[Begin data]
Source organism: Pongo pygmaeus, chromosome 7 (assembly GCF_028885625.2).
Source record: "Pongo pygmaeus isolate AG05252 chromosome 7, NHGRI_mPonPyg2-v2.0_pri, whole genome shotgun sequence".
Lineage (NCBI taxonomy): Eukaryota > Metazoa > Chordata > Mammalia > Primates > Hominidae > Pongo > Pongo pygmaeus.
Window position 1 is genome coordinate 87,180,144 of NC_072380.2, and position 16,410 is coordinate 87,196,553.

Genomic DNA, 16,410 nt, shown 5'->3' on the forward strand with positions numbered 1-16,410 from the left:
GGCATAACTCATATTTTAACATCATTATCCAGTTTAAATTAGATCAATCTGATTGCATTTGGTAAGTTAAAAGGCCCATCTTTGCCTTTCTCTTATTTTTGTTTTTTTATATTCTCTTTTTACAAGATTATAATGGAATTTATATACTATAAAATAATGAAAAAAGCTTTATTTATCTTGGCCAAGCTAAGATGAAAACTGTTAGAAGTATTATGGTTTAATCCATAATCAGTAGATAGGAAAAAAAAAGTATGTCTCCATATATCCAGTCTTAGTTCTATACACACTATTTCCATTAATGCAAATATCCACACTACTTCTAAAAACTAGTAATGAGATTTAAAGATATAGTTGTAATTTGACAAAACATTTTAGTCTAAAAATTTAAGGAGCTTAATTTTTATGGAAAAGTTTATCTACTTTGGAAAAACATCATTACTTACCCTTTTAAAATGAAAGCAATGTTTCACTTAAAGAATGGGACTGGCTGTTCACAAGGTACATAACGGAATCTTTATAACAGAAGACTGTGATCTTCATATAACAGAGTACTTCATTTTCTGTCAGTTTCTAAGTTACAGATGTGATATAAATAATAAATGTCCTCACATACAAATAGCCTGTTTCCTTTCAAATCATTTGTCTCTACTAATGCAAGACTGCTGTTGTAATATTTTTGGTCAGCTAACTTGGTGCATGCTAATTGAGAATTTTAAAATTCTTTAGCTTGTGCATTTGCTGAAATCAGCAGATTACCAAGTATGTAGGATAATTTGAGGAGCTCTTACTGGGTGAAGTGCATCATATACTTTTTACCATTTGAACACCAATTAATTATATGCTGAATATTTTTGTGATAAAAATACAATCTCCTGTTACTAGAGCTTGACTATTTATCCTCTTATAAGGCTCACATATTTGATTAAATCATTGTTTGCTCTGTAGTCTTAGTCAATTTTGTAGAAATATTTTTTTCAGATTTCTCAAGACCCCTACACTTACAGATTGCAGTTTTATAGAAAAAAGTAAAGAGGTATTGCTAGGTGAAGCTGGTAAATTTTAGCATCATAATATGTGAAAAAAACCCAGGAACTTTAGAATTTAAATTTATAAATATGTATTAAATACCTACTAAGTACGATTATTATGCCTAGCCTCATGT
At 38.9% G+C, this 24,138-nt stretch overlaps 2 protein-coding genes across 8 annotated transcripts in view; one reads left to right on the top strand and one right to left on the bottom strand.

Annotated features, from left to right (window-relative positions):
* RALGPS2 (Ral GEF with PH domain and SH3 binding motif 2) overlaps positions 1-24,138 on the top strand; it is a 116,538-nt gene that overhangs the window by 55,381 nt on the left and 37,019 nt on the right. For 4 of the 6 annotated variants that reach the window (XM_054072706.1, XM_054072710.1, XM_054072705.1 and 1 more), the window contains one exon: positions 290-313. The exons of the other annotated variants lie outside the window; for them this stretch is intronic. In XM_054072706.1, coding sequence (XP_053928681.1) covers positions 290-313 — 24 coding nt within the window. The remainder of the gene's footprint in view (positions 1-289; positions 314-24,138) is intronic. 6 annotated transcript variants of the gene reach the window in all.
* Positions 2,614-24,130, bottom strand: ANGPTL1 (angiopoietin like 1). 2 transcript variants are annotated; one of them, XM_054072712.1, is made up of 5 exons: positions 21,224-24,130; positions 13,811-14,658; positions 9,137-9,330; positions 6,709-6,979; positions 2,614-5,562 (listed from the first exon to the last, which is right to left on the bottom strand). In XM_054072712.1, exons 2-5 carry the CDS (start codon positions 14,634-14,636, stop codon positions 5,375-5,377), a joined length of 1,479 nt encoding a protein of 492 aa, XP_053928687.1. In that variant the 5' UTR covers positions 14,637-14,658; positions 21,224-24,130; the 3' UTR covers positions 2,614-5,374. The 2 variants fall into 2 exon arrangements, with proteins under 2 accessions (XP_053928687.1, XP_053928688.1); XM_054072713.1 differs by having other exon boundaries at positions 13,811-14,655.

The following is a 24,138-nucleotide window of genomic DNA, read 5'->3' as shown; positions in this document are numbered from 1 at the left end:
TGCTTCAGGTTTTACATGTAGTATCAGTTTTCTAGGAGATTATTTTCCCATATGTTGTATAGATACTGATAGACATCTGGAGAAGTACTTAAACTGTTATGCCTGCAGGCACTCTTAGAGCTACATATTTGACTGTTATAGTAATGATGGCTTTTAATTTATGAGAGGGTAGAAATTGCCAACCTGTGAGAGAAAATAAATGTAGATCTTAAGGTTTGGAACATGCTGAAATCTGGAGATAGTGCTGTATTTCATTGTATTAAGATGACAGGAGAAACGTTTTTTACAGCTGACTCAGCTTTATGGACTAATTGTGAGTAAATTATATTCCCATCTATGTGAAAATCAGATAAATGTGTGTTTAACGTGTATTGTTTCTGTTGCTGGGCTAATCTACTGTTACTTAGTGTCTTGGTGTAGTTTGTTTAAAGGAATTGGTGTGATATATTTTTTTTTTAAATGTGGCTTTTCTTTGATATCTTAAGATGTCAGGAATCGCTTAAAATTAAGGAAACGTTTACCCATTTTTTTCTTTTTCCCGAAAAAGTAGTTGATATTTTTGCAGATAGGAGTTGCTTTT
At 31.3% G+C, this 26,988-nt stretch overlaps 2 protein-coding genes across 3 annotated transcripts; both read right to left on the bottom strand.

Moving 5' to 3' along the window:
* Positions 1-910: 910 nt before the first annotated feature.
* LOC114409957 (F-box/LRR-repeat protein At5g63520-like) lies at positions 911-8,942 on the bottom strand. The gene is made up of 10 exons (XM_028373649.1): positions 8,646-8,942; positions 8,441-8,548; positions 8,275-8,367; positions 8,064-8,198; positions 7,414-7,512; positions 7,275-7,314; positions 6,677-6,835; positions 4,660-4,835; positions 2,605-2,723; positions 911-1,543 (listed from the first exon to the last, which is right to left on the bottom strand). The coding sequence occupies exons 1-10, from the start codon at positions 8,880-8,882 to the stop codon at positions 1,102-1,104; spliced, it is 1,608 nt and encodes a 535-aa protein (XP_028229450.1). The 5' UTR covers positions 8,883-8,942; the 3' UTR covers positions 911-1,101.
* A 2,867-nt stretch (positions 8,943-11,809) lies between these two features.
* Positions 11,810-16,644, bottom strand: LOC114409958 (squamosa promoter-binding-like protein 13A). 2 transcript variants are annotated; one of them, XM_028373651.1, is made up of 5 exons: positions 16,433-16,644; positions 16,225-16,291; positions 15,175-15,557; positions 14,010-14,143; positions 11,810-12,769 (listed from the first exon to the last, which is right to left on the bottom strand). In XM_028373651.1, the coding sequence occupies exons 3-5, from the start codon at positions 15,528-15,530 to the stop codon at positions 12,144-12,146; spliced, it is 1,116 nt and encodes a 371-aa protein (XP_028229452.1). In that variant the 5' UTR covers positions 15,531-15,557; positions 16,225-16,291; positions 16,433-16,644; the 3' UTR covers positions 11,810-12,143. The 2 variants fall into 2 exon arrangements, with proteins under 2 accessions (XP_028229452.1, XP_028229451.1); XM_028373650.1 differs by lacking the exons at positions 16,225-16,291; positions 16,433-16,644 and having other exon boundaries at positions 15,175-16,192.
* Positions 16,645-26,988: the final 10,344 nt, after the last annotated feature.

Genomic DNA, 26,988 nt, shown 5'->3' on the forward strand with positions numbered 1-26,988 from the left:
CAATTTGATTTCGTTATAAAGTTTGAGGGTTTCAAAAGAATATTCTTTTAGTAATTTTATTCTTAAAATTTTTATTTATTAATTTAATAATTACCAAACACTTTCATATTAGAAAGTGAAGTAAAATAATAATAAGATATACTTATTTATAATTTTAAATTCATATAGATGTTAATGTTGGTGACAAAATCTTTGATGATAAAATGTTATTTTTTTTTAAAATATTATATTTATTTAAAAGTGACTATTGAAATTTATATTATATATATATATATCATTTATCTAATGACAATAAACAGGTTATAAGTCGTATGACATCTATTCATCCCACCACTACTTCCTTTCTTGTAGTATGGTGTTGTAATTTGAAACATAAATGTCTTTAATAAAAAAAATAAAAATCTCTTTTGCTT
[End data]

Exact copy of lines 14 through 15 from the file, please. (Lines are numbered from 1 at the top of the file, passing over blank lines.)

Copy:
Moving 5' to 3' along the window:
* Positions 1-910: 910 nt before the first annotated feature.